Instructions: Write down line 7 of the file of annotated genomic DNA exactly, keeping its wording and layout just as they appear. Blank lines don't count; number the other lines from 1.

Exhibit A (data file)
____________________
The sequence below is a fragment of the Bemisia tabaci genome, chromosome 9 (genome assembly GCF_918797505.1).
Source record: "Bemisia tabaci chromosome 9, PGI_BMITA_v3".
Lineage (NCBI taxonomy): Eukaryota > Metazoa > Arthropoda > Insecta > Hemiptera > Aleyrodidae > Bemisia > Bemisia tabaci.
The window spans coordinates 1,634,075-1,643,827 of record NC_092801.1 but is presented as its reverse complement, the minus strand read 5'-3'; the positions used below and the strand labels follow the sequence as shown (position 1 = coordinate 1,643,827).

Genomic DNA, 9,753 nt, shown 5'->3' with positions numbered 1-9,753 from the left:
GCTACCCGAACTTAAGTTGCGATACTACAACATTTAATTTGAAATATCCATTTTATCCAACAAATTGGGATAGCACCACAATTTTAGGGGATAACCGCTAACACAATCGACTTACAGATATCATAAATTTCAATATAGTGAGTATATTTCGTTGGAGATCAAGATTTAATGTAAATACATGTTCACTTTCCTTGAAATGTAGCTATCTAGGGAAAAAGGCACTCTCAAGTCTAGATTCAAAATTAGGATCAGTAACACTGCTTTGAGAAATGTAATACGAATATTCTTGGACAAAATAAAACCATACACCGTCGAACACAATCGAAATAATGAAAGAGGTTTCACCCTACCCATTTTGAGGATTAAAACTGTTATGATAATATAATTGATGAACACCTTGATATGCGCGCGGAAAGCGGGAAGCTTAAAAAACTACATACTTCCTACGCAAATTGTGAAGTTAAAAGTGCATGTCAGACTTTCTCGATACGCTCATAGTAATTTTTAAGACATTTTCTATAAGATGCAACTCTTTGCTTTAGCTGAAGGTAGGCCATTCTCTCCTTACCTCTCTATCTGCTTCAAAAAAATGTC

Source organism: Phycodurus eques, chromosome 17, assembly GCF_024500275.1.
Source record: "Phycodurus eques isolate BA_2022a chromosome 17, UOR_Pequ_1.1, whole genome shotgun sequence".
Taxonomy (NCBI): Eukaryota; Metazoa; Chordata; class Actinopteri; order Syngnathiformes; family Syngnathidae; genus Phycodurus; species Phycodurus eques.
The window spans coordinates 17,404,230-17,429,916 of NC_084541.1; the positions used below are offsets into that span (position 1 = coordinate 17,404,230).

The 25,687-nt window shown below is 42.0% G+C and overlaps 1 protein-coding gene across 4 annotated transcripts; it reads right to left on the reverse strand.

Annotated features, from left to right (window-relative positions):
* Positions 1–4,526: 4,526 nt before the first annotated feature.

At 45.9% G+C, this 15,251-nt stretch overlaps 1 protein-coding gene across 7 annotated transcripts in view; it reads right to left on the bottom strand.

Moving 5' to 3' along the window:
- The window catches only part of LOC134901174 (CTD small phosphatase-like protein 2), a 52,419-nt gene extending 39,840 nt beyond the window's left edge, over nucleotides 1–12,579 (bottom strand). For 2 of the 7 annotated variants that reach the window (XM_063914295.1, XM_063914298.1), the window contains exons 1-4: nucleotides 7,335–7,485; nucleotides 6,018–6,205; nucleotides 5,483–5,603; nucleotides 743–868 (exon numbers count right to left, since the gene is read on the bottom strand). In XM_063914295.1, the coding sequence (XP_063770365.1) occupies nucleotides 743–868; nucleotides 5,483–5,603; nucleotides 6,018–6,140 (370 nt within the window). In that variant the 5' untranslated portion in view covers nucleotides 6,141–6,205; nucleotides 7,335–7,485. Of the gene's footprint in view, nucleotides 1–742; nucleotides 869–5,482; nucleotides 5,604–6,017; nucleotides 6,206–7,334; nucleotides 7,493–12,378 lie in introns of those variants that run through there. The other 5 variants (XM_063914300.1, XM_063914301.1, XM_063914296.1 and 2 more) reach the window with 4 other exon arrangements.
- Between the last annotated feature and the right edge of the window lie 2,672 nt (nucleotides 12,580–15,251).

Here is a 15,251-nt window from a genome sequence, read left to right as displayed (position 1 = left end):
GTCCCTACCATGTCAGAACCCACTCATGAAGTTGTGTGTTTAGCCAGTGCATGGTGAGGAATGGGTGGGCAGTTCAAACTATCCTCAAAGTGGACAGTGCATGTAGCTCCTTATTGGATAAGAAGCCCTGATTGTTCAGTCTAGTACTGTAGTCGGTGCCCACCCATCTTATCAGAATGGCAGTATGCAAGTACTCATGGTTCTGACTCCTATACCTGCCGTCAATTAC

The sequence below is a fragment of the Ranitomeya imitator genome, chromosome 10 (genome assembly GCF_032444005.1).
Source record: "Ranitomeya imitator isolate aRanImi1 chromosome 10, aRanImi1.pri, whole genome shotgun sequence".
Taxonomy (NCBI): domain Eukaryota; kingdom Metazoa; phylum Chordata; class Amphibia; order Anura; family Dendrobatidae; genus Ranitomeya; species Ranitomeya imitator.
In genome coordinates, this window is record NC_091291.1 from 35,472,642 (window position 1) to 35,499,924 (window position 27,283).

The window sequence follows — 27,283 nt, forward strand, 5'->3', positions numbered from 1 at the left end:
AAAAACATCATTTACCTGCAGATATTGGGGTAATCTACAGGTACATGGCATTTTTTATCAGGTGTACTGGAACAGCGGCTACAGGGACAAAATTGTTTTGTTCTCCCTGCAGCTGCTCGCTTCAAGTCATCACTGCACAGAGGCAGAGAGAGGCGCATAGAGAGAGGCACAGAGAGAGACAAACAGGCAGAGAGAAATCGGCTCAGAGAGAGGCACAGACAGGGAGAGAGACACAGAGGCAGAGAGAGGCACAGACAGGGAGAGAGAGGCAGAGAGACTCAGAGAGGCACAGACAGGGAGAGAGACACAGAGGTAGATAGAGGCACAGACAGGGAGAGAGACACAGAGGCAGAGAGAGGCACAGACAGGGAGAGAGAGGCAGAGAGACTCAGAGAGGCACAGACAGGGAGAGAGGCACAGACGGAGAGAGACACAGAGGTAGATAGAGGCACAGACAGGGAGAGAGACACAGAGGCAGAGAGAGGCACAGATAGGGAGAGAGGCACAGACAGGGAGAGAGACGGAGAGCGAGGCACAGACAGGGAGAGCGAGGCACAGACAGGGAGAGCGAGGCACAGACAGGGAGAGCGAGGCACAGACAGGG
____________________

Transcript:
Source organism: Phycodurus eques, chromosome 17, assembly GCF_024500275.1.